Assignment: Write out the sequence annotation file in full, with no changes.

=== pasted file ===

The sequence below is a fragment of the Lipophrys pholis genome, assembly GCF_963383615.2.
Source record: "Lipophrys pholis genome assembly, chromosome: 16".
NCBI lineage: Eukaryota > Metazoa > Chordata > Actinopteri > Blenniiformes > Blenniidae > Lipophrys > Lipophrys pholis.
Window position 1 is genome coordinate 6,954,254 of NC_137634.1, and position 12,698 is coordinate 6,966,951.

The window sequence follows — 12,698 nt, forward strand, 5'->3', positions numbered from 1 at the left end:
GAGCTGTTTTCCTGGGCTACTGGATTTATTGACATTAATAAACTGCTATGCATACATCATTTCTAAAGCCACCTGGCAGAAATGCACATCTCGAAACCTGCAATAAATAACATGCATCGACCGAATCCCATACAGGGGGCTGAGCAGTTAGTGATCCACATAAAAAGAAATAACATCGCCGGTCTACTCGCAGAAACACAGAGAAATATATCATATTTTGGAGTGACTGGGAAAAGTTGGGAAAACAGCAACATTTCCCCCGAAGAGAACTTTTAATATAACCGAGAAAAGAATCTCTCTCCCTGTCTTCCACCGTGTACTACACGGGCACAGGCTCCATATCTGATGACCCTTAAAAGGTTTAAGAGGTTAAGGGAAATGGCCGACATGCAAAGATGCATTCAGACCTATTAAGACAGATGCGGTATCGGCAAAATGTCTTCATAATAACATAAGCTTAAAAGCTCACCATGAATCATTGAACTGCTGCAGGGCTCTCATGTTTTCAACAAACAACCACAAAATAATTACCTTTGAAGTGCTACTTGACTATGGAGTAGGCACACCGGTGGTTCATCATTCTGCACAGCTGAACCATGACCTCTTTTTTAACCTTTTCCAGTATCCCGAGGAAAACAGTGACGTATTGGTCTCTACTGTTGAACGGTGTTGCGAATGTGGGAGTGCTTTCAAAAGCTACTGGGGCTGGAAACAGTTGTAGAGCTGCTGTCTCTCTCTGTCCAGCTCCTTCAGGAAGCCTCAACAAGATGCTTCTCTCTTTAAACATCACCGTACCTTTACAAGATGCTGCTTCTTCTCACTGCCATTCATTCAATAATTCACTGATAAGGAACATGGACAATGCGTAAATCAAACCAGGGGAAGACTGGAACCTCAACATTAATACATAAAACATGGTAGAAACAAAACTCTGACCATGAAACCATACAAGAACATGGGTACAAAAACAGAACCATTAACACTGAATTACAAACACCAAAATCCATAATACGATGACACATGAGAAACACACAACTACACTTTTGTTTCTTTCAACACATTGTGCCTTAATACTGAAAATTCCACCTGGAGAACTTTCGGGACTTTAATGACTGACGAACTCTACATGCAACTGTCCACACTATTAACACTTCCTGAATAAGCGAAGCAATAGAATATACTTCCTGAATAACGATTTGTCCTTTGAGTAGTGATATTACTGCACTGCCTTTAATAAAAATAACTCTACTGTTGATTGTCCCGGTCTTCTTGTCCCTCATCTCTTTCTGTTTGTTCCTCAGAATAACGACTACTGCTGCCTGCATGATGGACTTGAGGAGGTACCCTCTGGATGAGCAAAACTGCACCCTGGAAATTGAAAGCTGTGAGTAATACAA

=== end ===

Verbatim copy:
The sequence below is a fragment of the Lipophrys pholis genome, assembly GCF_963383615.2.
Source record: "Lipophrys pholis genome assembly, chromosome: 16".
NCBI lineage: Eukaryota > Metazoa > Chordata > Actinopteri > Blenniiformes > Blenniidae > Lipophrys > Lipophrys pholis.
Window position 1 is genome coordinate 6,954,254 of NC_137634.1, and position 12,698 is coordinate 6,966,951.

The window sequence follows — 12,698 nt, forward strand, 5'->3', positions numbered from 1 at the left end:
GAGCTGTTTTCCTGGGCTACTGGATTTATTGACATTAATAAACTGCTATGCATACATCATTTCTAAAGCCACCTGGCAGAAATGCACATCTCGAAACCTGCAATAAATAACATGCATCGACCGAATCCCATACAGGGGGCTGAGCAGTTAGTGATCCACATAAAAAGAAATAACATCGCCGGTCTACTCGCAGAAACACAGAGAAATATATCATATTTTGGAGTGACTGGGAAAAGTTGGGAAAACAGCAACATTTCCCCCGAAGAGAACTTTTAATATAACCGAGAAAAGAATCTCTCTCCCTGTCTTCCACCGTGTACTACACGGGCACAGGCTCCATATCTGATGACCCTTAAAAGGTTTAAGAGGTTAAGGGAAATGGCCGACATGCAAAGATGCATTCAGACCTATTAAGACAGATGCGGTATCGGCAAAATGTCTTCATAATAACATAAGCTTAAAAGCTCACCATGAATCATTGAACTGCTGCAGGGCTCTCATGTTTTCAACAAACAACCACAAAATAATTACCTTTGAAGTGCTACTTGACTATGGAGTAGGCACACCGGTGGTTCATCATTCTGCACAGCTGAACCATGACCTCTTTTTTAACCTTTTCCAGTATCCCGAGGAAAACAGTGACGTATTGGTCTCTACTGTTGAACGGTGTTGCGAATGTGGGAGTGCTTTCAAAAGCTACTGGGGCTGGAAACAGTTGTAGAGCTGCTGTCTCTCTCTGTCCAGCTCCTTCAGGAAGCCTCAACAAGATGCTTCTCTCTTTAAACATCACCGTACCTTTACAAGATGCTGCTTCTTCTCACTGCCATTCATTCAATAATTCACTGATAAGGAACATGGACAATGCGTAAATCAAACCAGGGGAAGACTGGAACCTCAACATTAATACATAAAACATGGTAGAAACAAAACTCTGACCATGAAACCATACAAGAACATGGGTACAAAAACAGAACCATTAACACTGAATTACAAACACCAAAATCCATAATACGATGACACATGAGAAACACACAACTACACTTTTGTTTCTTTCAACACATTGTGCCTTAATACTGAAAATTCCACCTGGAGAACTTTCGGGACTTTAATGACTGACGAACTCTACATGCAACTGTCCACACTATTAACACTTCCTGAATAAGCGAAGCAATAGAATATACTTCCTGAATAACGATTTGTCCTTTGAGTAGTGATATTACTGCACTGCCTTTAATAAAAATAACTCTACTGTTGATTGTCCCGGTCTTCTTGTCCCTCATCTCTTTCTGTTTGTTCCTCAGAATAACGACTACTGCTGCCTGCATGATGGACTTGAGGAGGTACCCTCTGGATGAGCAAAACTGCACCCTGGAAATTGAAAGCTGTGAGTAATACAA